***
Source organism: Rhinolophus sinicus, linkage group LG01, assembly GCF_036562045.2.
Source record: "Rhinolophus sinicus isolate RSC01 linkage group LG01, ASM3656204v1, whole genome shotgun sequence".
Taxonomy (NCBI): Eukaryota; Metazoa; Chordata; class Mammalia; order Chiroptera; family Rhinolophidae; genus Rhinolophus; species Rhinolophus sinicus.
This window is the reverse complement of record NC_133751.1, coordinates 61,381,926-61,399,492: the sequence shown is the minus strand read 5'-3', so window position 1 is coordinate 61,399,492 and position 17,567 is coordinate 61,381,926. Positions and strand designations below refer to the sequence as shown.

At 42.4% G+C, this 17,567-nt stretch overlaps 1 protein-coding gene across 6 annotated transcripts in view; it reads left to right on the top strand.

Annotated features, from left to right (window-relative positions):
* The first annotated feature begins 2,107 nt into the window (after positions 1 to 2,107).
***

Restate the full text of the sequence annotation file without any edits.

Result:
Source organism: Rhinolophus sinicus, linkage group LG01, assembly GCF_036562045.2.
Source record: "Rhinolophus sinicus isolate RSC01 linkage group LG01, ASM3656204v1, whole genome shotgun sequence".
Taxonomy (NCBI): Eukaryota; Metazoa; Chordata; class Mammalia; order Chiroptera; family Rhinolophidae; genus Rhinolophus; species Rhinolophus sinicus.
This window is the reverse complement of record NC_133751.1, coordinates 61,381,926-61,399,492: the sequence shown is the minus strand read 5'-3', so window position 1 is coordinate 61,399,492 and position 17,567 is coordinate 61,381,926. Positions and strand designations below refer to the sequence as shown.

At 42.4% G+C, this 17,567-nt stretch overlaps 1 protein-coding gene across 6 annotated transcripts in view; it reads left to right on the top strand.

Annotated features, from left to right (window-relative positions):
* The first annotated feature begins 2,107 nt into the window (after positions 1 to 2,107).